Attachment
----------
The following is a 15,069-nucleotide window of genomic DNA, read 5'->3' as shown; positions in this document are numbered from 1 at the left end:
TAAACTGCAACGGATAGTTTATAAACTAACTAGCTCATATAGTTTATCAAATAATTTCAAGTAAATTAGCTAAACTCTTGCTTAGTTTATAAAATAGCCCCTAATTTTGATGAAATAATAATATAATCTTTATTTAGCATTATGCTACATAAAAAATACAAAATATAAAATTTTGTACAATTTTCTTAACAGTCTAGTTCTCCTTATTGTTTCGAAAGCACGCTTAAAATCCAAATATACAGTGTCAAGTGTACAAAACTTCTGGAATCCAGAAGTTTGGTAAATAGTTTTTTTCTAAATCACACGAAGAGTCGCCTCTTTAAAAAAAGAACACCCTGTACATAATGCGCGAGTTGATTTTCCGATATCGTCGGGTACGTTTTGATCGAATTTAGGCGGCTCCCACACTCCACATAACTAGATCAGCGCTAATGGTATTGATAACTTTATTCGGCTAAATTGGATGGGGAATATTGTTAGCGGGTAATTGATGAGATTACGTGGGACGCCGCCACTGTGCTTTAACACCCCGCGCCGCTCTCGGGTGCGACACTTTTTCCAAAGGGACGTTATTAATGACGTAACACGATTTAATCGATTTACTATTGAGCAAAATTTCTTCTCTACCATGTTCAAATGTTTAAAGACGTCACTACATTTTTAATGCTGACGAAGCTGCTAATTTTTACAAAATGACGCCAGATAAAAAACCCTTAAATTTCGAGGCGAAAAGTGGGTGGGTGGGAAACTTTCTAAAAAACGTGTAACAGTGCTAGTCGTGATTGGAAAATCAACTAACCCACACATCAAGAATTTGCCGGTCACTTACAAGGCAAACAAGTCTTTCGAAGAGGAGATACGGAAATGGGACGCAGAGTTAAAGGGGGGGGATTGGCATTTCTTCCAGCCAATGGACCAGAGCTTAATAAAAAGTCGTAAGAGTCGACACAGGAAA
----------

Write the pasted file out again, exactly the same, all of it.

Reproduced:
The following is a 15,069-nucleotide window of genomic DNA, read 5'->3' as shown; positions in this document are numbered from 1 at the left end:
TAAACTGCAACGGATAGTTTATAAACTAACTAGCTCATATAGTTTATCAAATAATTTCAAGTAAATTAGCTAAACTCTTGCTTAGTTTATAAAATAGCCCCTAATTTTGATGAAATAATAATATAATCTTTATTTAGCATTATGCTACATAAAAAATACAAAATATAAAATTTTGTACAATTTTCTTAACAGTCTAGTTCTCCTTATTGTTTCGAAAGCACGCTTAAAATCCAAATATACAGTGTCAAGTGTACAAAACTTCTGGAATCCAGAAGTTTGGTAAATAGTTTTTTTCTAAATCACACGAAGAGTCGCCTCTTTAAAAAAAGAACACCCTGTACATAATGCGCGAGTTGATTTTCCGATATCGTCGGGTACGTTTTGATCGAATTTAGGCGGCTCCCACACTCCACATAACTAGATCAGCGCTAATGGTATTGATAACTTTATTCGGCTAAATTGGATGGGGAATATTGTTAGCGGGTAATTGATGAGATTACGTGGGACGCCGCCACTGTGCTTTAACACCCCGCGCCGCTCTCGGGTGCGACACTTTTTCCAAAGGGACGTTATTAATGACGTAACACGATTTAATCGATTTACTATTGAGCAAAATTTCTTCTCTACCATGTTCAAATGTTTAAAGACGTCACTACATTTTTAATGCTGACGAAGCTGCTAATTTTTACAAAATGACGCCAGATAAAAAACCCTTAAATTTCGAGGCGAAAAGTGGGTGGGTGGGAAACTTTCTAAAAAACGTGTAACAGTGCTAGTCGTGATTGGAAAATCAACTAACCCACACATCAAGAATTTGCCGGTCACTTACAAGGCAAACAAGTCTTTCGAAGAGGAGATACGGAAATGGGACGCAGAGTTAAAGGGGGGGGATTGGCATTTCTTCCAGCCAATGGACCAGAGCTTAATAAAAAGTCGTAAGAGTCGACACAGGAAA